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The verses were claimed by an inferior poet , Bathyllus , who received a
handsome reward . This vexed Virgil , who posted the same couplet again , with
the following half - lines below : “ Hos ego versiculos – Sic vos non vobis ” . the
latter four ...
It is said to represent the admiration of Virgil for a young slave whom he saw at
the house of his patron Asinius Pollio , and whose beauty he thus celebrates , in
the conventional style of pastoral verse . The story further goes that Pollio ...
This form of verse is called Amæbæan ( dpoißaios , responsive ) . The couplets
are wholly disconnected , some of them mere squibs flung out , it is supposed , by
the poet at his rivals . Though the Amæbæan verse Greek , and the poem itself ...
Seizing the occasion of the expected birth of this infant , in these verses , in which
also certain vague prophecies are commemorated , Virgil celebrates the new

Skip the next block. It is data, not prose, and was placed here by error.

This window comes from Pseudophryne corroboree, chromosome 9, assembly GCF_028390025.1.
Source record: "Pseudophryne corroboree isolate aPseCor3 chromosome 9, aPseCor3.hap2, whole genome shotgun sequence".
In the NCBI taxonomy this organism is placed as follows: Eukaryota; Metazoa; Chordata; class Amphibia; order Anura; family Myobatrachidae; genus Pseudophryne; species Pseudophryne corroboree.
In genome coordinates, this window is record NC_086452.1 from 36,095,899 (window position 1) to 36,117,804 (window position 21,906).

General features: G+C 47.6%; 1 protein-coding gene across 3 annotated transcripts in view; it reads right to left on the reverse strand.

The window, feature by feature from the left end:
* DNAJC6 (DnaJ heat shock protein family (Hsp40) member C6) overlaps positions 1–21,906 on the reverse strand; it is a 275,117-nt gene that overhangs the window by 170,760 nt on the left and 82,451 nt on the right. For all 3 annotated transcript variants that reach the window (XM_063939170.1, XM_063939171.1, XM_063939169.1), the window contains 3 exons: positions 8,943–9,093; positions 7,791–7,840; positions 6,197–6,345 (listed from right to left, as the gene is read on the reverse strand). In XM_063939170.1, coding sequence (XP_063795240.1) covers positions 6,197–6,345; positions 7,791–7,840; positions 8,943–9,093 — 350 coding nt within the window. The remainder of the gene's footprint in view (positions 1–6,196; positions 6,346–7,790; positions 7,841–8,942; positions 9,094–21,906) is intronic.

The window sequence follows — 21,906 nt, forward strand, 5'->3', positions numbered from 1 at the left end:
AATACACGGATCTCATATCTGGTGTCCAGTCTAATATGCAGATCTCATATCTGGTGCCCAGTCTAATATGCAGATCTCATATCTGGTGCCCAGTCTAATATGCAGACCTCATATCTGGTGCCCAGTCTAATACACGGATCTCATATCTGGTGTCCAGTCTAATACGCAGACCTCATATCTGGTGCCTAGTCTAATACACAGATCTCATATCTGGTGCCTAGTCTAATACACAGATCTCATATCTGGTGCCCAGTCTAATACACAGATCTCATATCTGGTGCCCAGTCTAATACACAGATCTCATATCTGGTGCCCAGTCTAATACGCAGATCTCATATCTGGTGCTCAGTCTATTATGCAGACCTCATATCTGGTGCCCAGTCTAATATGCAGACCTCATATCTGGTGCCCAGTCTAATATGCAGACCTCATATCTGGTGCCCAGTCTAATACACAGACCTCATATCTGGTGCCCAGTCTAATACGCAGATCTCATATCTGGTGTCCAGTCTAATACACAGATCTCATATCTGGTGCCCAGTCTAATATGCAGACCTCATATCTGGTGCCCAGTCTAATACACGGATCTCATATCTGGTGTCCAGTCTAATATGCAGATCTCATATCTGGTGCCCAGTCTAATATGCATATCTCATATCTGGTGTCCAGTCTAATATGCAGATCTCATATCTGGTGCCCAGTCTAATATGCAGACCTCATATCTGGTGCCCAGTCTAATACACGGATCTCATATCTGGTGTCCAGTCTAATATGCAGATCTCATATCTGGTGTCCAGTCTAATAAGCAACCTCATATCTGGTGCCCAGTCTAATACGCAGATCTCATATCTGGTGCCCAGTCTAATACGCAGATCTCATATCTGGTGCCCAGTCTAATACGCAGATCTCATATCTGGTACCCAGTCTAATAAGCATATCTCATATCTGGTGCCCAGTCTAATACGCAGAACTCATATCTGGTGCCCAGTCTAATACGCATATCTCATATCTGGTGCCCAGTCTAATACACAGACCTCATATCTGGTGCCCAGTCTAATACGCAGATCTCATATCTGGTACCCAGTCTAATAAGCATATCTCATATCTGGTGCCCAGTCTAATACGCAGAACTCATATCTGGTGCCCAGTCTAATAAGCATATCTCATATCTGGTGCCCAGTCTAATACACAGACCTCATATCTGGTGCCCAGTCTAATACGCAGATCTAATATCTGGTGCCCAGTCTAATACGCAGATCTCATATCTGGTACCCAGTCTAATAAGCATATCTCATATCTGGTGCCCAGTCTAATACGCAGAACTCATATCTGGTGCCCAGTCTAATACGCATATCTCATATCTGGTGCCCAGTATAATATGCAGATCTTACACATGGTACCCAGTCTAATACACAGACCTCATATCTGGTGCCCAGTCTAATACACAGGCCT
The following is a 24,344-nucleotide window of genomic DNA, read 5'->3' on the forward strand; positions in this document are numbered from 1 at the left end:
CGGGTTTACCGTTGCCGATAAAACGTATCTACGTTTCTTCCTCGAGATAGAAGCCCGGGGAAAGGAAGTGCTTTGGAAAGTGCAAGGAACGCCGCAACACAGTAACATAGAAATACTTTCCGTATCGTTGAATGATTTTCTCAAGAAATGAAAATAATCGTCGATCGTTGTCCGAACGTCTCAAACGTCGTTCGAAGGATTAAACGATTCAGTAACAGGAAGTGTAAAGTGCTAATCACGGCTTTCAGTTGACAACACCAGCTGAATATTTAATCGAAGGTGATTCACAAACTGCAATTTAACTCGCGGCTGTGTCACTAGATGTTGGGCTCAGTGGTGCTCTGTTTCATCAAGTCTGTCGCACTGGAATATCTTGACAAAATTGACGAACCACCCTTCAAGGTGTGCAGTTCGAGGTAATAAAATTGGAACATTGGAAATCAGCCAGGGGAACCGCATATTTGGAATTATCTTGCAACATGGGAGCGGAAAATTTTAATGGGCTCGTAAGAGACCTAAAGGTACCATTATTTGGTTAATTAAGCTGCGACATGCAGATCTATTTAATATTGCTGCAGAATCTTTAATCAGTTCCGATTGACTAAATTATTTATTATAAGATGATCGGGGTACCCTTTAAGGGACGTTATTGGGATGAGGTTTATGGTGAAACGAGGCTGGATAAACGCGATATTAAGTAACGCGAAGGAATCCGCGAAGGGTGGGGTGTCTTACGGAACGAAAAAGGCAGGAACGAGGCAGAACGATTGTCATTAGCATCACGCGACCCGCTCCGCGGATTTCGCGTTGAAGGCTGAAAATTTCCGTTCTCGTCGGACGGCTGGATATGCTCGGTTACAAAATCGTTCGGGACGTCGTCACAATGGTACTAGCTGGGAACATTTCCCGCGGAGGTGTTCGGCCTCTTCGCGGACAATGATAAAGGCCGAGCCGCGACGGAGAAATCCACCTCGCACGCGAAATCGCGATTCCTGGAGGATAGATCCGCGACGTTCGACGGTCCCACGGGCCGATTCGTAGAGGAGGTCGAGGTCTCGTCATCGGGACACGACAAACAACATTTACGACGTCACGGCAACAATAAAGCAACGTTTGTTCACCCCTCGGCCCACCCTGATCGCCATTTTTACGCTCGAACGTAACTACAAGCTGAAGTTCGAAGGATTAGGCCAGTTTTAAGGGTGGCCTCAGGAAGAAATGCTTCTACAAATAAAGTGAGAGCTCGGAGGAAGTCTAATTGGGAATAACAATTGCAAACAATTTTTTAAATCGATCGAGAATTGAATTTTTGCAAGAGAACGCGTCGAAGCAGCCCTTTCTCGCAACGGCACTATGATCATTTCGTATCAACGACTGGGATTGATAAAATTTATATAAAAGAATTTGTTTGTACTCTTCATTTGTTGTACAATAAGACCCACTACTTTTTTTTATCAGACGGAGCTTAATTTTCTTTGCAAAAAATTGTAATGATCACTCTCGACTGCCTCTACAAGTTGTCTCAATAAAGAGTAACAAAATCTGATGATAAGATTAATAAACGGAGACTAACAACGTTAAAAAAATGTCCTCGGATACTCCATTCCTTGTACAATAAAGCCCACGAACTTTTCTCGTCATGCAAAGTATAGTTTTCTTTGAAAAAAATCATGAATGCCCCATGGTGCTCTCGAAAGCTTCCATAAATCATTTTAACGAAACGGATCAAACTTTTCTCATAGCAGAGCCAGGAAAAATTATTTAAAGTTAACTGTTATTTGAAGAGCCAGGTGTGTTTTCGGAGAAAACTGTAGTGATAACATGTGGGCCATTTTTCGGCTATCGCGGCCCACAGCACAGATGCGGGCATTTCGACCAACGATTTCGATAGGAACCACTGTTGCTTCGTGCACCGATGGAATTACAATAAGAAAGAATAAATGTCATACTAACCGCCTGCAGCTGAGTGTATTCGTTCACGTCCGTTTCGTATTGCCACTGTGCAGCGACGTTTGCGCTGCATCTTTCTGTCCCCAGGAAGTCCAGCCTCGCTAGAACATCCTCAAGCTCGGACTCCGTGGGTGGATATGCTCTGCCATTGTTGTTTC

hope of Italy . In the predictions of Italian priests , a new “ secular month , ” that of
At his request that the poet would sing some epic strain , Virgil sent him the
following verses . He would fain , he says , have sung the heroic deeds of Varus ;
but Apollo checks his flight , and he introduces Silenus instead , who recounts a
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LibraryThing ReviewUser Review - keithhamblen - LibraryThing
12/22/20 I own the complete set (vol 1-54) and keep them at home on the top west shelf of my office; this includes The Great Conversation (which is volume 1) and The Great Ideas (volumes 2-3, the ... Read full review
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This classic series represents the Western canon not without academic controversy. The latest volumes of the Great Books include some women writers, but they are still definitely underrepresented ... Read full review